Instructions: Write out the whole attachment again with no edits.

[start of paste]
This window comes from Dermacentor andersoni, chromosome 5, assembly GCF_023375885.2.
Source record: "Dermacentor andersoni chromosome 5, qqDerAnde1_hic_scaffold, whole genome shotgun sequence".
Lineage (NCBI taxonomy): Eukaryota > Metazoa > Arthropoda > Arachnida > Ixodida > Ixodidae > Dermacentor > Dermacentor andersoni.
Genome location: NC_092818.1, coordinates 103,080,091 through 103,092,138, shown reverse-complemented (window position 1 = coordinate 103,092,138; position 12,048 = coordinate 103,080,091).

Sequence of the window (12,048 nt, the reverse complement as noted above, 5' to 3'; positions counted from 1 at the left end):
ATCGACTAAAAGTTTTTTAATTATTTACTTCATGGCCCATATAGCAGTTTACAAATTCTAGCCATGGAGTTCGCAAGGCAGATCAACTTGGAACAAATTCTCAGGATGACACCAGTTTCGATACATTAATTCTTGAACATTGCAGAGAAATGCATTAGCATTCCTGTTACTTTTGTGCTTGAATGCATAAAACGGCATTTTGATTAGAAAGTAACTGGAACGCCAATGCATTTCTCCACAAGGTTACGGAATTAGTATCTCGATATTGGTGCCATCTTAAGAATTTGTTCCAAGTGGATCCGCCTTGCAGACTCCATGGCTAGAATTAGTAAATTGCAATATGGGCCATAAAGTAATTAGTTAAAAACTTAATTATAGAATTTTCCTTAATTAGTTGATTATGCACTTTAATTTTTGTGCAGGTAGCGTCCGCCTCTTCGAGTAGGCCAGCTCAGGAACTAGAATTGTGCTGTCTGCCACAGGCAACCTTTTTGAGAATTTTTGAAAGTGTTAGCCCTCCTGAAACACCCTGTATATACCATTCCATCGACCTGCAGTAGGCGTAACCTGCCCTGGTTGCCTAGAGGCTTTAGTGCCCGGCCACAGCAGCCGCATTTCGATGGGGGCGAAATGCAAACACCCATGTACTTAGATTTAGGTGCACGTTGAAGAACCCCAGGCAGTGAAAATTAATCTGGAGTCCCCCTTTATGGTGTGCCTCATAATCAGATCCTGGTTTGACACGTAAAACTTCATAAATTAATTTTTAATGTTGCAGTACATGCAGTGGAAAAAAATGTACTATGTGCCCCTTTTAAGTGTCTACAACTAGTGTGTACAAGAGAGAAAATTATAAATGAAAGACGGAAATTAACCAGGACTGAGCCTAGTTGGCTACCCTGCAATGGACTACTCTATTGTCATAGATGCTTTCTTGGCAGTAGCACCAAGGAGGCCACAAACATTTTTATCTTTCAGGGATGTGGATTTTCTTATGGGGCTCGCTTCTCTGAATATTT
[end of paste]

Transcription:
This window comes from Dermacentor andersoni, chromosome 5, assembly GCF_023375885.2.
Source record: "Dermacentor andersoni chromosome 5, qqDerAnde1_hic_scaffold, whole genome shotgun sequence".
Lineage (NCBI taxonomy): Eukaryota > Metazoa > Arthropoda > Arachnida > Ixodida > Ixodidae > Dermacentor > Dermacentor andersoni.
Genome location: NC_092818.1, coordinates 103,080,091 through 103,092,138, shown reverse-complemented (window position 1 = coordinate 103,092,138; position 12,048 = coordinate 103,080,091).

Sequence of the window (12,048 nt, the reverse complement as noted above, 5' to 3'; positions counted from 1 at the left end):
ATCGACTAAAAGTTTTTTAATTATTTACTTCATGGCCCATATAGCAGTTTACAAATTCTAGCCATGGAGTTCGCAAGGCAGATCAACTTGGAACAAATTCTCAGGATGACACCAGTTTCGATACATTAATTCTTGAACATTGCAGAGAAATGCATTAGCATTCCTGTTACTTTTGTGCTTGAATGCATAAAACGGCATTTTGATTAGAAAGTAACTGGAACGCCAATGCATTTCTCCACAAGGTTACGGAATTAGTATCTCGATATTGGTGCCATCTTAAGAATTTGTTCCAAGTGGATCCGCCTTGCAGACTCCATGGCTAGAATTAGTAAATTGCAATATGGGCCATAAAGTAATTAGTTAAAAACTTAATTATAGAATTTTCCTTAATTAGTTGATTATGCACTTTAATTTTTGTGCAGGTAGCGTCCGCCTCTTCGAGTAGGCCAGCTCAGGAACTAGAATTGTGCTGTCTGCCACAGGCAACCTTTTTGAGAATTTTTGAAAGTGTTAGCCCTCCTGAAACACCCTGTATATACCATTCCATCGACCTGCAGTAGGCGTAACCTGCCCTGGTTGCCTAGAGGCTTTAGTGCCCGGCCACAGCAGCCGCATTTCGATGGGGGCGAAATGCAAACACCCATGTACTTAGATTTAGGTGCACGTTGAAGAACCCCAGGCAGTGAAAATTAATCTGGAGTCCCCCTTTATGGTGTGCCTCATAATCAGATCCTGGTTTGACACGTAAAACTTCATAAATTAATTTTTAATGTTGCAGTACATGCAGTGGAAAAAAATGTACTATGTGCCCCTTTTAAGTGTCTACAACTAGTGTGTACAAGAGAGAAAATTATAAATGAAAGACGGAAATTAACCAGGACTGAGCCTAGTTGGCTACCCTGCAATGGACTACTCTATTGTCATAGATGCTTTCTTGGCAGTAGCACCAAGGAGGCCACAAACATTTTTATCTTTCAGGGATGTGGATTTTCTTATGGGGCTCGCTTCTCTGAATATTT